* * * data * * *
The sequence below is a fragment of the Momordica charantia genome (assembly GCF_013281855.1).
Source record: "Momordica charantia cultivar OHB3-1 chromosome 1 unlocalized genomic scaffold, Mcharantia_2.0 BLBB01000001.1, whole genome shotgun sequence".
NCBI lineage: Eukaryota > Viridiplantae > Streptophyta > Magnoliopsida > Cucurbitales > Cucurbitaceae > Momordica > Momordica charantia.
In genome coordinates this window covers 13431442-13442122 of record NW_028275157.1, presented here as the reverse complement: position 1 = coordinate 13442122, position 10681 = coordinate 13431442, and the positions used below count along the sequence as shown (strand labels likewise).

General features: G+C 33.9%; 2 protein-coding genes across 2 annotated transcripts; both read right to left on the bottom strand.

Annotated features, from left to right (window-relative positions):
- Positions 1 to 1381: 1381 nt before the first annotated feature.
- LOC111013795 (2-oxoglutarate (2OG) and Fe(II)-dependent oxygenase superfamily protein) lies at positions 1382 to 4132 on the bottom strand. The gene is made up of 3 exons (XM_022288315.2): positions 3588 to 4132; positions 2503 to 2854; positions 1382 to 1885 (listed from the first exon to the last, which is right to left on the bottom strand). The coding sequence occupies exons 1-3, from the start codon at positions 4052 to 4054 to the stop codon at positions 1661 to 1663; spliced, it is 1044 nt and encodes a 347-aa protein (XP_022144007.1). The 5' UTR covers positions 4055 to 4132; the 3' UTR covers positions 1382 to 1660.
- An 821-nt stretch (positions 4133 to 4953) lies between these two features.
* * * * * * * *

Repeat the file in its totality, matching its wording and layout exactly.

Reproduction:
The sequence below is a fragment of the Momordica charantia genome (assembly GCF_013281855.1).
Source record: "Momordica charantia cultivar OHB3-1 chromosome 1 unlocalized genomic scaffold, Mcharantia_2.0 BLBB01000001.1, whole genome shotgun sequence".
NCBI lineage: Eukaryota > Viridiplantae > Streptophyta > Magnoliopsida > Cucurbitales > Cucurbitaceae > Momordica > Momordica charantia.
In genome coordinates this window covers 13431442-13442122 of record NW_028275157.1, presented here as the reverse complement: position 1 = coordinate 13442122, position 10681 = coordinate 13431442, and the positions used below count along the sequence as shown (strand labels likewise).

General features: G+C 33.9%; 2 protein-coding genes across 2 annotated transcripts; both read right to left on the bottom strand.

Annotated features, from left to right (window-relative positions):
- Positions 1 to 1381: 1381 nt before the first annotated feature.
- LOC111013795 (2-oxoglutarate (2OG) and Fe(II)-dependent oxygenase superfamily protein) lies at positions 1382 to 4132 on the bottom strand. The gene is made up of 3 exons (XM_022288315.2): positions 3588 to 4132; positions 2503 to 2854; positions 1382 to 1885 (listed from the first exon to the last, which is right to left on the bottom strand). The coding sequence occupies exons 1-3, from the start codon at positions 4052 to 4054 to the stop codon at positions 1661 to 1663; spliced, it is 1044 nt and encodes a 347-aa protein (XP_022144007.1). The 5' UTR covers positions 4055 to 4132; the 3' UTR covers positions 1382 to 1660.
- An 821-nt stretch (positions 4133 to 4953) lies between these two features.